In my maiden speech, I styled myself as the one-woman tourist board for North Devon. Not anymore. In the past few months, I have been pleading to people to stay away and I now feel more than responsible than ever for my tourism businesses as a result. How they will re-open whilst protecting the health of constituents, particularly vulnerable and elderly residents?
Here in North Devon tourism accounts for 20% of all jobs; a sector worth over half a billion pounds. I worked alongside Government Ministers to ensure businesses closed here at the end of March this year to protect our small, but perfectly formed, North Devon District Hospital. With just 8 ICU beds and defined as the most rural and smallest hospital on the UK mainland, allowing a flood of visitors in the run up to Easter was going to rapidly overwhelm our local NHS services.
Local residents understood what was asked of them, and with almost 20% of the population over 70, pensioners rapidly moved and stayed indoors. Just like everywhere in the UK voluntary groups sprung up all over the place – with our One Ilfracombe group rightly recognised nationally as an exemplary solution to volunteering. North Devon really has demonstrated the best in community spirit. Thankfully the vast majority of visitors did what was asked of them and stayed at home. Sadly, not everyone complied, but for those that did, thank you. We look forward to seeing you soon.
Like the rest of the South West the virus is clearly several weeks behind London and here in North Devon, with hardly a reported case ‘herd immunity’ is certainly not a phase we can use as we clearly have none. Sadly, despite our remoteness we have had losses in our hospital and probably more losses in our care homes. What we worry about now is not this first peak, which we thankfully mostly avoided, but the second wave that could overwhelm us all. I have spoken with the Chief Executive of our NHS Trust this week about the huge risks of tourists arriving in North Devon. As the NHS starts to return to routine surgery and with restrictions sure to be gradually eased soon, areas around the UK in the South West, Wales and Scotland should be worried about whether our joy at being at the bottom of the Daily Briefing graphs was, in fact, just a temporary reprieve.
The Government is going to have to give significant support and guidance to tourism businesses like mine in North Devon and the rest of the country that have remained dutifully closed. The support available for these few key months has been welcome and more than helpful in every industry, but in the tourism industry, particularly in the South West, those few months often account for almost a full year’s trade. The Small Business Grants and Job Retention schemes were not designed to make up for this.
Many small businesses have fallen through the cracks in the excellent package of measures announced by the Treasury. Unfortunately, many of March’s seasonal staff were not registered with the HMRC by the 19th March, many small B&Bs only paid Council Tax and therefor do not qualify for grants, others share premises with other micro businesses and again do not qualify. There is a certain irony that there are so many highly deserving businesses getting no grants here, whilst our District Council is still waiting for over 30% of businesses to even apply for a grant, potentially leaving £15M available to support small businesses. The current regulations, however, mean this money cannot be used for that purpose. These frustrations are further exacerbated by some second homeowners, who choose to avoid paying Council Tax by registering for Business Rates, being able to claim the £10K grant, whilst self-isolating in these properties.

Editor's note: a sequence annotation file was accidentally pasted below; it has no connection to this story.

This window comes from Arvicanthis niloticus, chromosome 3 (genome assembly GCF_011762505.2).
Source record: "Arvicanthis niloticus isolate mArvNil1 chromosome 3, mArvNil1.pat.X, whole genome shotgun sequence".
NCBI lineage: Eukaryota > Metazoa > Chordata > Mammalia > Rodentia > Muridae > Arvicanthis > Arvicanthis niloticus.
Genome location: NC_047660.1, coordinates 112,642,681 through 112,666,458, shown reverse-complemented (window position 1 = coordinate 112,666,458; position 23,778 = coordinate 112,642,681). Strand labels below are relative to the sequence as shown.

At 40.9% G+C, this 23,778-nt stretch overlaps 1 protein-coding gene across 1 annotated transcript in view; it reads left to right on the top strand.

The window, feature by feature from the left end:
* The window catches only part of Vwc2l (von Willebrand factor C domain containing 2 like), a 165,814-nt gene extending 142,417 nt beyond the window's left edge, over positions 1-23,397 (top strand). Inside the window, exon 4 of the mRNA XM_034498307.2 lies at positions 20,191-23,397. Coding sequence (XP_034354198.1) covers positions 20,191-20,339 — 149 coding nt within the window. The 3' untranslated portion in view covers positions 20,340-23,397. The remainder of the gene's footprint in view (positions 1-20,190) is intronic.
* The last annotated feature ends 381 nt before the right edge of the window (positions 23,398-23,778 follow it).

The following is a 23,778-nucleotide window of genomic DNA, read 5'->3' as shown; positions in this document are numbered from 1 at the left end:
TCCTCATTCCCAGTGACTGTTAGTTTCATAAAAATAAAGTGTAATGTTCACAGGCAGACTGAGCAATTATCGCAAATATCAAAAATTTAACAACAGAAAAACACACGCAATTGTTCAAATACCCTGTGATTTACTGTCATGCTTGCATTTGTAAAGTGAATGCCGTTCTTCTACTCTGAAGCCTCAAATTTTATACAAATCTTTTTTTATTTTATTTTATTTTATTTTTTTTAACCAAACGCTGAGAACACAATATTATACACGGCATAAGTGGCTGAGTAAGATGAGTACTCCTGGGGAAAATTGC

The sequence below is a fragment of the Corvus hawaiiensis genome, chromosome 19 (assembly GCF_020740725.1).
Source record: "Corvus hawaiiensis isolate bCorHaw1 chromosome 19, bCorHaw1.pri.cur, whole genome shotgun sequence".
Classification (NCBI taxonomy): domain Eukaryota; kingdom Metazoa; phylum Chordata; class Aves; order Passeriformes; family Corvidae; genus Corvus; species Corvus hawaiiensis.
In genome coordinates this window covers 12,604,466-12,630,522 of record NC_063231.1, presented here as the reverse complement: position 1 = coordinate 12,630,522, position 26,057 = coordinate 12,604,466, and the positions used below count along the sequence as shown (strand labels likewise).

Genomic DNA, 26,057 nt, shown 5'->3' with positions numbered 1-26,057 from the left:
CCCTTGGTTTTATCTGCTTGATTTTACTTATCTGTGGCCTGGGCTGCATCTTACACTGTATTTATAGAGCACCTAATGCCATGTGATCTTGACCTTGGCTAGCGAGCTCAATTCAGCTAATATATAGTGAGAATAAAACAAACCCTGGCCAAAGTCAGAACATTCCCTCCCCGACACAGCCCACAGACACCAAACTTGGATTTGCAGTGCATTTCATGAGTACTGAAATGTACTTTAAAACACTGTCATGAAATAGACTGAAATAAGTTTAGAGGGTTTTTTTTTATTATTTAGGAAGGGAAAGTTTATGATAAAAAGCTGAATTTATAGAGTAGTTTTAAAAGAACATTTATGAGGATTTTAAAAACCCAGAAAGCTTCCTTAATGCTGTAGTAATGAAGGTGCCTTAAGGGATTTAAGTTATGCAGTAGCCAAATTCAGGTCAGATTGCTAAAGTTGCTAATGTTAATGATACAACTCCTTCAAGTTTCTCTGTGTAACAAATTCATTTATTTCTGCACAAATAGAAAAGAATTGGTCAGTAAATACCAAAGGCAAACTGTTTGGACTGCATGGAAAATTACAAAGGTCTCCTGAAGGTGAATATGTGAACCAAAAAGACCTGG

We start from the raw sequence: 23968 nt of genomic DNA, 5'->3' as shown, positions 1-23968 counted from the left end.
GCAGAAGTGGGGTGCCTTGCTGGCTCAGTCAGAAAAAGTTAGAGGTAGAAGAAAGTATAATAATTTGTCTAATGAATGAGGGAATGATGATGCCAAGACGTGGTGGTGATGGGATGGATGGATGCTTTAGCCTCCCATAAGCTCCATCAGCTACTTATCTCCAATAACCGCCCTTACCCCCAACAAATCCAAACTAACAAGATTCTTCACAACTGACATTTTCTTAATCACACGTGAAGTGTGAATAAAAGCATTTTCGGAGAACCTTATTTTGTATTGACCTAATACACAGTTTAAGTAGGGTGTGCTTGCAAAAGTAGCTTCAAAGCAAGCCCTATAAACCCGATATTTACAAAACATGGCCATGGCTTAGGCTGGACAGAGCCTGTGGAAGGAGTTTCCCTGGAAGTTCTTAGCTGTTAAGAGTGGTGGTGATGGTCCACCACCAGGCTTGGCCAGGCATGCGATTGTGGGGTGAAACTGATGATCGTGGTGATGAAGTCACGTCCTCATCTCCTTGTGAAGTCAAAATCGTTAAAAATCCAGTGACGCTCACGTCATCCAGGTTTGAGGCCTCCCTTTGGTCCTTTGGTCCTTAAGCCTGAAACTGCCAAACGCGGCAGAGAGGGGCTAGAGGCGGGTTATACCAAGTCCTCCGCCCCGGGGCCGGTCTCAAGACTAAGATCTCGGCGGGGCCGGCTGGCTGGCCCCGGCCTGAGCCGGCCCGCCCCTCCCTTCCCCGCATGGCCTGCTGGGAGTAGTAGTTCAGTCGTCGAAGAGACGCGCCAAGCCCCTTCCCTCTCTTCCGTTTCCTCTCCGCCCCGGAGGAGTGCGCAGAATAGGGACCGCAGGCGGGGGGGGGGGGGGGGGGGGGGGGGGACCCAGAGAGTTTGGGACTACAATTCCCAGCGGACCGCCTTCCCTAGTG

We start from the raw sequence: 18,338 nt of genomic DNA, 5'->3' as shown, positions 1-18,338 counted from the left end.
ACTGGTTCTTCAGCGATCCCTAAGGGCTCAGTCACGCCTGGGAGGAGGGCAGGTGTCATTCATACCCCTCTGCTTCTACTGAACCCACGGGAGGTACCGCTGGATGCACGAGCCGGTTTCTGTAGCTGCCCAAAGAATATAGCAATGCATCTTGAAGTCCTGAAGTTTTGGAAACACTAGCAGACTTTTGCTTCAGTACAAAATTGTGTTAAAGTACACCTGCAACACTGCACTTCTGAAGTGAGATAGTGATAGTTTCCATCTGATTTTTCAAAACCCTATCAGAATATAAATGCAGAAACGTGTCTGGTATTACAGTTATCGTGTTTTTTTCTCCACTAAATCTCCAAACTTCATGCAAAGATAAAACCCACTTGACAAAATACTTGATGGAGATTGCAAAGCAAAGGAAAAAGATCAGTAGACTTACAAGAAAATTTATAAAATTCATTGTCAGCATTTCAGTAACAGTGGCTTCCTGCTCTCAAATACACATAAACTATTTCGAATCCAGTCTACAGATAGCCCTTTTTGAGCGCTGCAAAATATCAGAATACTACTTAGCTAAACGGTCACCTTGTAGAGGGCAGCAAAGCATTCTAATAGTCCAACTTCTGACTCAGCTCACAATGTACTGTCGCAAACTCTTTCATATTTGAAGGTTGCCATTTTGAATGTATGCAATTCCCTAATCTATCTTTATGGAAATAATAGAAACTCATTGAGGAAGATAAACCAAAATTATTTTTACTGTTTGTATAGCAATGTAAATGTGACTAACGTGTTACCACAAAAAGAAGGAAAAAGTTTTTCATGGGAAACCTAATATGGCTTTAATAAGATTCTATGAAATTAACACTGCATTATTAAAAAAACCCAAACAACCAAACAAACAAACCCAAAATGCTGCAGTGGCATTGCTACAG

So, whilst other sectors contemplate how they re-open, should tourism re-open this year at all? Would it be easier to give business some certainty that this year’s season will not happen? Could we just open to regional visitors as the south west peninsula has been spared the worst of the virus? How can social distancing be enforced in environments designed to encourage social contact such as hotels and guest houses? And will they be compensated for operating at reduced capacity to enable social distancing to be enforced? Can we really extend our tourism season when school holidays remain rigidly set – or will there be flexibility as schools adopt social distancing and maybe reduce attendance for holiday dates to be more flexible, enabling family attractions to extend their season this year. Will the furlough scheme and maybe additional grants continue long enough to get through to next Spring when seasonal businesses will reopen?
The balance between the health of residents and long-term future of our tourism industry in in this country is incredibly delicate. Our situation here in North Devon is unique with such a small hospital, an elderly population, and with such a low level of infection, but I know these concerns will be reflected in all four corners of the UK. Many other MPs with strong tourist economies share many of my concerns as we try our hardest to welcome back the tourists our economy so badly needs.
We need to reopen carefully, safely and slowly and yes, we will need the help of the Government but most importantly you. The South West is more than just a place for a few weeks in the summer. The weather here is better all year round, the walks are better all year round, the beaches are better all year round, the surfing is better all year round, our air quality is always this good all year round – basically we are open all year round. Hope to see you soon.
Actually, it looks like I still am the one-woman tourist board for North Devon after all.